So i have a video coming out soon on youtube about the program tellico, and with this FOSS program, im able to keep collections of items like a collection of books and their details. This program being FOSS the data isnt held in a proprietary format and im even able to export it to HTML and with this i took what styling the default export format had on it, reverse engineered it into SASS code and changed the colors to fit my website theme and so now i have a filterable, sortable table of my books in my library all on my site now.

This is one of those hacky text based projects that once you work out the kinks, REALLY makes you appreciate Vim and general text editing tools. this just saved me a ton of time and manual work, and once i update my library in tellico i can just copy a paste a few lines of code over for the nav bar and some style sheet references and im good to go!

Sun, 08 Dec 2019 22:35:56 -0800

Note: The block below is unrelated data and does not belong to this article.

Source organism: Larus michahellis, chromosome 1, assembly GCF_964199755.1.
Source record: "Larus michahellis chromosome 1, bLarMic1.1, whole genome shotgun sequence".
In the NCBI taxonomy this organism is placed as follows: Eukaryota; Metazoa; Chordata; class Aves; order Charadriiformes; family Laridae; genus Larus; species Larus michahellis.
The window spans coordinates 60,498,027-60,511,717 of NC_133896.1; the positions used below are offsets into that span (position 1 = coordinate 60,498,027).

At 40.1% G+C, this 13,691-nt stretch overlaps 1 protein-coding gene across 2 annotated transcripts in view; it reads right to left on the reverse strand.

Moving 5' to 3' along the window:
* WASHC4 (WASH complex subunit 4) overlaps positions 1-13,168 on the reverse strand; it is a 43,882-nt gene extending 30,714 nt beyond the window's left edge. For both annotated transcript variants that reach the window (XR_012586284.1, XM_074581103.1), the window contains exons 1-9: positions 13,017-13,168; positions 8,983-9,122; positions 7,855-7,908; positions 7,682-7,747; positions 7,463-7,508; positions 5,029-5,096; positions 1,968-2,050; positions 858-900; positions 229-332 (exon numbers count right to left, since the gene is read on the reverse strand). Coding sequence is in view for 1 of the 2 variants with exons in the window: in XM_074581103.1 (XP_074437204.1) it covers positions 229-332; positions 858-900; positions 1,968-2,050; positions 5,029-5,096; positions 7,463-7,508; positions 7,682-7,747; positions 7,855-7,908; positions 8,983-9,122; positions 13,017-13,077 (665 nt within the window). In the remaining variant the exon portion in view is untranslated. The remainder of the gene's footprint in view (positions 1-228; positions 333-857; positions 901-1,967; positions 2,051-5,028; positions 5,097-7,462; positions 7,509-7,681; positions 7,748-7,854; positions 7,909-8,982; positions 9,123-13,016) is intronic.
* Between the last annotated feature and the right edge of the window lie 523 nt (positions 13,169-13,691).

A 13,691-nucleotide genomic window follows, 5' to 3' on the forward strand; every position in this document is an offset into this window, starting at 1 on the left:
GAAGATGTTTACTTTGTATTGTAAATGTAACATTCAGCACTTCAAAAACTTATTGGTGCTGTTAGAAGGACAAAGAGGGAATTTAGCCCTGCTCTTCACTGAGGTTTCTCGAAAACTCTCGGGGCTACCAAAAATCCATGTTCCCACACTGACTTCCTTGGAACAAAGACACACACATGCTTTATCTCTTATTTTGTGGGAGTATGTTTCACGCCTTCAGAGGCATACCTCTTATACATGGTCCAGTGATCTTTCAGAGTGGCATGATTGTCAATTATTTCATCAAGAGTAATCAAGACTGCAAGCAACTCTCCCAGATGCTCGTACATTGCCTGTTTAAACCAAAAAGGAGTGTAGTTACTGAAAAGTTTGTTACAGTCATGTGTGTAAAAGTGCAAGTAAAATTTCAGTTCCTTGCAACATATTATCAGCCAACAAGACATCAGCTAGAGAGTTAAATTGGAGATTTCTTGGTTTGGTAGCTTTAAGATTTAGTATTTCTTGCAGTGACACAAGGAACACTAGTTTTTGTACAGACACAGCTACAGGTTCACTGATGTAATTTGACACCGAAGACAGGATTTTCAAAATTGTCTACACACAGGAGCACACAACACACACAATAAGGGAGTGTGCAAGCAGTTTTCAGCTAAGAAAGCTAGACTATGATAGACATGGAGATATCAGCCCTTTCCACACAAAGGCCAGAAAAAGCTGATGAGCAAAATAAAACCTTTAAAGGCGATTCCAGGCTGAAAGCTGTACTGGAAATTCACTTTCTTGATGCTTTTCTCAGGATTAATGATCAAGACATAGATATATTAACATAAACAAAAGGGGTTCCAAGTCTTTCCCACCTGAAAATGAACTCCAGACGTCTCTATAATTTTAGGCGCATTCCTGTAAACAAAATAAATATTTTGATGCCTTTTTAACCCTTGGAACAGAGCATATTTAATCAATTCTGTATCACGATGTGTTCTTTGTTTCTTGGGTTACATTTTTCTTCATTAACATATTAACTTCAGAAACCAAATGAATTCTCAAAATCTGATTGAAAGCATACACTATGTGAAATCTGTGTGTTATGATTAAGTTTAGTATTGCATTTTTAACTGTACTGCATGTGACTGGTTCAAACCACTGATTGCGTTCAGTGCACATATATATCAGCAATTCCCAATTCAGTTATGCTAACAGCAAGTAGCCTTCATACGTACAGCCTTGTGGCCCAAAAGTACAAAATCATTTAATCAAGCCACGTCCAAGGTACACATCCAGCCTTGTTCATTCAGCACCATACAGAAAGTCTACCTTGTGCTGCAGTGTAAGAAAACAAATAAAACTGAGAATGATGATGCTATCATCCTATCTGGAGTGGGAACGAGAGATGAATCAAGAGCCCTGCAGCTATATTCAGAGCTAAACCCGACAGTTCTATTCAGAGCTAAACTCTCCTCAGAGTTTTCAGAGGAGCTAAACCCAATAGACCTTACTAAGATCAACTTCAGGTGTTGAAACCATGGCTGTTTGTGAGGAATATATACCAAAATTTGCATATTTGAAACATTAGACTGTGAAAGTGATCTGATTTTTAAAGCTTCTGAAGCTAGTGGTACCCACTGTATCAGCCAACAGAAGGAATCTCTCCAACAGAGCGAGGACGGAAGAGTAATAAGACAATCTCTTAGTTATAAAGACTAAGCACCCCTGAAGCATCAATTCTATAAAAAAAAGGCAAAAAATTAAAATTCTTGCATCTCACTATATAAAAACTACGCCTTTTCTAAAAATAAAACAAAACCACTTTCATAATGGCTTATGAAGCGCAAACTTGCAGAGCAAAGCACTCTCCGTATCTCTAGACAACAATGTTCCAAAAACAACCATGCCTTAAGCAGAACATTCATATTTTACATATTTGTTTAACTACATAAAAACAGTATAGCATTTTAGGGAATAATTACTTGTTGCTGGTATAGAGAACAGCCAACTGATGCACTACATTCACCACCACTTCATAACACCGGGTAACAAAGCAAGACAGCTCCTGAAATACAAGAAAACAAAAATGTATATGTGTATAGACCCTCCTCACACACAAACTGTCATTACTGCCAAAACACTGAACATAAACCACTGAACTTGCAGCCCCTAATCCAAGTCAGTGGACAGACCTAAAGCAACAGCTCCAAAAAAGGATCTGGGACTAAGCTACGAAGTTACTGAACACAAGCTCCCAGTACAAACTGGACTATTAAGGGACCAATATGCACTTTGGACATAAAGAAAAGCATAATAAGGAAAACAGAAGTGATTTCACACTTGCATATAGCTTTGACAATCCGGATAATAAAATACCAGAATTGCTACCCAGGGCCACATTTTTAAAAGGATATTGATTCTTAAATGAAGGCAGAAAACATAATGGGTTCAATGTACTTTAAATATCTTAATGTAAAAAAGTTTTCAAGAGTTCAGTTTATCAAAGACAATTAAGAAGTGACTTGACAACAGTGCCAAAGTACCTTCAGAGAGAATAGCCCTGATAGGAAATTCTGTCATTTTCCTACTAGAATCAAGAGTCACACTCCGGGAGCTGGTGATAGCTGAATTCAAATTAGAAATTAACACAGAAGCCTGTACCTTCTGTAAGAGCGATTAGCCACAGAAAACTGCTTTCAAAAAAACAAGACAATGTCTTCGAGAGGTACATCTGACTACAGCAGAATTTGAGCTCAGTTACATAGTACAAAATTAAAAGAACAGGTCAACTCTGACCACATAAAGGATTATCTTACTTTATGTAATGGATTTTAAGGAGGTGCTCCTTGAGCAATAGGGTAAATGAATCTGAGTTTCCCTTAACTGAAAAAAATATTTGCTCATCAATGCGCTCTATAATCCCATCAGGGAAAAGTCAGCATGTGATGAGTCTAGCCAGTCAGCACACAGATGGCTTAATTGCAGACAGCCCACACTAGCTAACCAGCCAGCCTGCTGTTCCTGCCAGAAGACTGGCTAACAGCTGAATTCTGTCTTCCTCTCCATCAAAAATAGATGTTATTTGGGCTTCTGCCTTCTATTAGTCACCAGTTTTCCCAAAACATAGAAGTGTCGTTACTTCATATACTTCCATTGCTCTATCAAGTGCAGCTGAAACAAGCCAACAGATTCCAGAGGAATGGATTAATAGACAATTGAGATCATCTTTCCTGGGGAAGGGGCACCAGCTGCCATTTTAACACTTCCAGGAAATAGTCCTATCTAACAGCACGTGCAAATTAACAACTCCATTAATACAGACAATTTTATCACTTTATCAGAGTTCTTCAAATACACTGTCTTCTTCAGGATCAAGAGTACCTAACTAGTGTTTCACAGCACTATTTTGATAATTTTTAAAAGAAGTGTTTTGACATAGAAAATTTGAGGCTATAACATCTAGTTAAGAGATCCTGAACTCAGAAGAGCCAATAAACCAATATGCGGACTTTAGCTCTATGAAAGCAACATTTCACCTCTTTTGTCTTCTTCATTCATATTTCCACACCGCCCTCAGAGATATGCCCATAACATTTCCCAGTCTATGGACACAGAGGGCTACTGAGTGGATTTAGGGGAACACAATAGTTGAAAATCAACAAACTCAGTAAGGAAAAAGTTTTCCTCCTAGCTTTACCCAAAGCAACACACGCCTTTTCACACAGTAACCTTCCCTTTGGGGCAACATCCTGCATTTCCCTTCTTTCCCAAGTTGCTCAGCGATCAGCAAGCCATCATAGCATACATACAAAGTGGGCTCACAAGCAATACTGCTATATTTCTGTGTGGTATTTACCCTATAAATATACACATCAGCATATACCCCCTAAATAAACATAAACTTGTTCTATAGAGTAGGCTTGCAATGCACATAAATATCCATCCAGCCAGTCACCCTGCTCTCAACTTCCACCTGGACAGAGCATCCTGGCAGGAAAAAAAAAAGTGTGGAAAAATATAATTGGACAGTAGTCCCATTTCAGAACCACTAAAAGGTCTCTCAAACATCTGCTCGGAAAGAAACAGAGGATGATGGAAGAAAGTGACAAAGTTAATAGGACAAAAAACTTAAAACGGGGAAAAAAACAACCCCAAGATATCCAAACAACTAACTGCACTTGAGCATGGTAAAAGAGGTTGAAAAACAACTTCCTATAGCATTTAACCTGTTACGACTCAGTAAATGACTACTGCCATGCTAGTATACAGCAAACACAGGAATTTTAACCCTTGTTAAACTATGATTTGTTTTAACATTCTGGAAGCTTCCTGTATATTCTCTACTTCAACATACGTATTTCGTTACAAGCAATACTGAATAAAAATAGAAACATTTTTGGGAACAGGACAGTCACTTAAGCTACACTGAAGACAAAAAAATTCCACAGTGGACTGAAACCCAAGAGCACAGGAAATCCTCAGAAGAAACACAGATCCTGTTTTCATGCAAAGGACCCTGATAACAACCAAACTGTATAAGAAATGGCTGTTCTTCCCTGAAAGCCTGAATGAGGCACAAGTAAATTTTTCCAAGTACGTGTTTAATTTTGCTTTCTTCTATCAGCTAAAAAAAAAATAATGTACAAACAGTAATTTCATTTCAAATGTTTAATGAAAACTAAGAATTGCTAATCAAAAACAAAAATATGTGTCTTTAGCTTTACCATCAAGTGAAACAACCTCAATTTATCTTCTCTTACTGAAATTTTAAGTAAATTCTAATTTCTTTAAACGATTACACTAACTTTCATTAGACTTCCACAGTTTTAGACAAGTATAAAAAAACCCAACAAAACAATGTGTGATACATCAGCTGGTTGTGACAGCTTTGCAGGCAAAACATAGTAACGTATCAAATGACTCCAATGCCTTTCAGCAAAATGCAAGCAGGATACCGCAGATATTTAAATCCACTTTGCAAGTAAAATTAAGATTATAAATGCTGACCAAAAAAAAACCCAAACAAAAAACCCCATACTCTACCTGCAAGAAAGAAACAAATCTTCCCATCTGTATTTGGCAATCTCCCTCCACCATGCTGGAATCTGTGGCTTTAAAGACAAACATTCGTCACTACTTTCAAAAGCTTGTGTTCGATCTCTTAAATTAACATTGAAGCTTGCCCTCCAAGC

Luke Smith's LB 'Lightweight Blog' Script


So i finally got around to looking into Luke's LB script for blogging on a custom website like his. I gotta say that it IS so much nicer to use that script than doing what i was doing before...

Before LB this was my process:

and all of this occurred in any order, it was a hassle and a waste of brain processing power to keep having to think in so many directions with all the file interations.

I read the readme, and edited the shell script and this very first post is made with the LB shell script, and im already in love with it! i think i'll make a youtube video on it soon.

Sun, 08 Dec 2019 16:55:27 -0800

Rust, Clang, Python, Oh My!

It's been a bit, i promise that i was intending to post more often than this but i've had a lot going on, as im sure most do during the holidays. So i have been playing around with C, Rust, & Python...See More

Tue, 2019 Dec 3rd, 06:27 GMT-8

Hello World!

So ive decided to start a blog on this website, and talk about my various doings and interests. To start, what am i currently up to?...See More

Sun, 2019 Nov 10th 19:52 GMT-8

Return to main page